Court Finds Harvey Weinstein Guilty Of Sexual Assault

Harvey Weinstein

Harvey Weinstein was convicted on Monday for sexual assault and rape, but was acquitted of the most serious predatory sexual assault charges, a partial victory for the #MeToo movement that sparked a series of allegations against the disgraced Hollywood tycoon.

The jury of seven men and five women found the producer guilty of first-degree criminal sexual acts and third-degree rape, a measure of justification for the dozens of women who spoke out against the almighty filmmaker.

However, the 67-year-old Oscar winner who produced films like “Shakespeare in Love” was not found guilty of first-degree rape and predatory sexual assault charges that could have imprisoned him for life.

The Time’s Up foundation, formed after the Weinstein affair, hailed the verdict as marking “a new era of justice”.

“Abusers everywhere and the powerful forces that protect them must be notified: there is no going back,” he said in a statement.

#MeToo’s limited victory features high-level sexual abuse conviction in the United States since Bill Cosby was found guilty in 2018 for drugging and also sexually assaulting a woman 15 years ago.

The decision was announced in a crowded New York court, where about 100 people gathered. The defendant, who attended the trial on a walker, was protected from sight by police officers.

More than 80 women have accused him of sexual misconduct since allegations against him prompted the global #MeToo reckoning against men who abuse positions of power in October 2017.

But the jury considered charges related to just two: ex-actress Jessica Mann and ex-production assistant Mimi Haleyi, with many claims too old to be prosecuted.

One of the predatory sexual assault charges also included testimony from The Sopranos actress Annabella Sciorra, who said that Weinstein raped her in her New York apartment in the winter of 1993-94.

Six women have spoken out since the deposition opened on January 22, to say that they were sexually assaulted by Weinstein.

Weinstein’s team subjected women to fierce interrogation as they argued that their relationships were consensual and transactional.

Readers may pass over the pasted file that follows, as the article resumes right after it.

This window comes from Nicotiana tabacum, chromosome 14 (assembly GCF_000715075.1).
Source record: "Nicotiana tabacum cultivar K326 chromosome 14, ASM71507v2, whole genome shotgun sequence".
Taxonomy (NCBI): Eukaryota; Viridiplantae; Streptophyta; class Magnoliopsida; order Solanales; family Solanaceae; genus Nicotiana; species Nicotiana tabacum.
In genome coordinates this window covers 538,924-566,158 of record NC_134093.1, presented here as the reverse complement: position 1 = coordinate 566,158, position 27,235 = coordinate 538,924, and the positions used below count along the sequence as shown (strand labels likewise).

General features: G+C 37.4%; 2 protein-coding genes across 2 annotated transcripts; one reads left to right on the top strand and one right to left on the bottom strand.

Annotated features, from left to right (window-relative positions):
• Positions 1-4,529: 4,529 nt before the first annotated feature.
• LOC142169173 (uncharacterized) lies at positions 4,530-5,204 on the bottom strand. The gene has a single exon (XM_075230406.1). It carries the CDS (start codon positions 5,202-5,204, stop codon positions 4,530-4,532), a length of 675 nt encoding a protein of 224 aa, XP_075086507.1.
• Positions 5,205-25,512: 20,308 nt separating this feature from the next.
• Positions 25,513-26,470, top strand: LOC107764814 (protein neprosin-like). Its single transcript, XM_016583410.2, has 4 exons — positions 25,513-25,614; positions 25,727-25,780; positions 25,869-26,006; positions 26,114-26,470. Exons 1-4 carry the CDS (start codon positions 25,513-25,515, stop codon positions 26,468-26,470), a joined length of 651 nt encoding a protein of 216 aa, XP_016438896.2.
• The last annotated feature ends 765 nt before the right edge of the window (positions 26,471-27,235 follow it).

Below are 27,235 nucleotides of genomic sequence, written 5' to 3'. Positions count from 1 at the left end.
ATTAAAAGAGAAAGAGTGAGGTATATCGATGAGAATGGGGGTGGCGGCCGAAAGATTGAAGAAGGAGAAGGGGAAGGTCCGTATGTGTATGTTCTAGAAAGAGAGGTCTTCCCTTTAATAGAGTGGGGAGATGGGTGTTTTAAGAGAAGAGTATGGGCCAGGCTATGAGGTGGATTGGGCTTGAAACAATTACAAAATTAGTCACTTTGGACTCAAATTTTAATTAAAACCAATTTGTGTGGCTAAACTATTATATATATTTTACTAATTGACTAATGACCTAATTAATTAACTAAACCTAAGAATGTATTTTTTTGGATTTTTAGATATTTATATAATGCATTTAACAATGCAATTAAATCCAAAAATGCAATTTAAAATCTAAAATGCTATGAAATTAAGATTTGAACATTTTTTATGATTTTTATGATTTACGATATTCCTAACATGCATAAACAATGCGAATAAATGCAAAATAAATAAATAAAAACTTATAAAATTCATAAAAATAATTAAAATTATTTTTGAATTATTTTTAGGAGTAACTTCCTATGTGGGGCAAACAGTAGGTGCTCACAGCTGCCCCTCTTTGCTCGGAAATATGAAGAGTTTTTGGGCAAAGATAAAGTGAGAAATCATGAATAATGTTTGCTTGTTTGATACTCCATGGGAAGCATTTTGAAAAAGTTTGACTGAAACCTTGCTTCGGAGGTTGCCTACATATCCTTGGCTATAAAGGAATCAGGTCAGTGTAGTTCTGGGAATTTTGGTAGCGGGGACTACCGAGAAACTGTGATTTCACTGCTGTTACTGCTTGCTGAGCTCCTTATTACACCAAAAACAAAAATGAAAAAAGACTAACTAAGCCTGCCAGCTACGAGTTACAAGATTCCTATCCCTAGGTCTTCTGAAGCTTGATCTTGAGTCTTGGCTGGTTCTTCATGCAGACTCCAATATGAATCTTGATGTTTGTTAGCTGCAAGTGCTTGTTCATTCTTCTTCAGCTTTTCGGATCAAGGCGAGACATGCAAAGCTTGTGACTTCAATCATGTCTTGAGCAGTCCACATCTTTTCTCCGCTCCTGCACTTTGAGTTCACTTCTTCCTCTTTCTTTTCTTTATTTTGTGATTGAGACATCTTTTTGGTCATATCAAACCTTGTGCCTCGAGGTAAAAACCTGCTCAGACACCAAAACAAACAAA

The prosecution classified Weinstein as a conniving predator who demanded sex in exchange for access to a cinematic universe in which he was king, but did not present forensic evidence or witness accounts.

The state’s case was based on asking the jury to believe the women.

Next stop, LA
Weinstein, who always said his sexual relations were consensual, was accused of raping ex-actress Mann at the DoubleTree hotel in midtown Manhattan in 2013.

He was also accused of forcing oral sex with former production assistant Mimi Haleyi in her New York apartment in July 2006, while she was menstruating.

Mann and Young testified that Weinstein’s genitals appeared deformed during graphic testimonies and at times uncomfortable as the prosecution showed jurors nude photos of Weinstein to corroborate their accounts.

The accusations of predatory sexual assault, a serious sexual crime committed against more than one person, were the most serious and carried a life sentence.

For the jury to convict Weinstein of this, they would have to believe Mann or Haleyi more in Sciorra.

Sciorra’s claim was too old to be prosecuted as an individual crime, but it was included in the indictment to reinforce the predatory sexual assault charge.

Former model Lauren Young also told the court that Weinstein sexually assaulted her in the bathroom of a Beverly Hills hotel room in 2013, when she was an aspiring 22-year-old actress.

Judge Burke dismissed the jury shortly after noon on Monday, thanking them for their “care” and “attention”.

The eyes now turn to Los Angeles, where Young’s allegations are part of a separate investigation into sexual crimes against Weinstein by prosecutors in California.

Los Angeles prosecutors accuse him of raping an Italian model in February 2013 and assaulting Young the following night.

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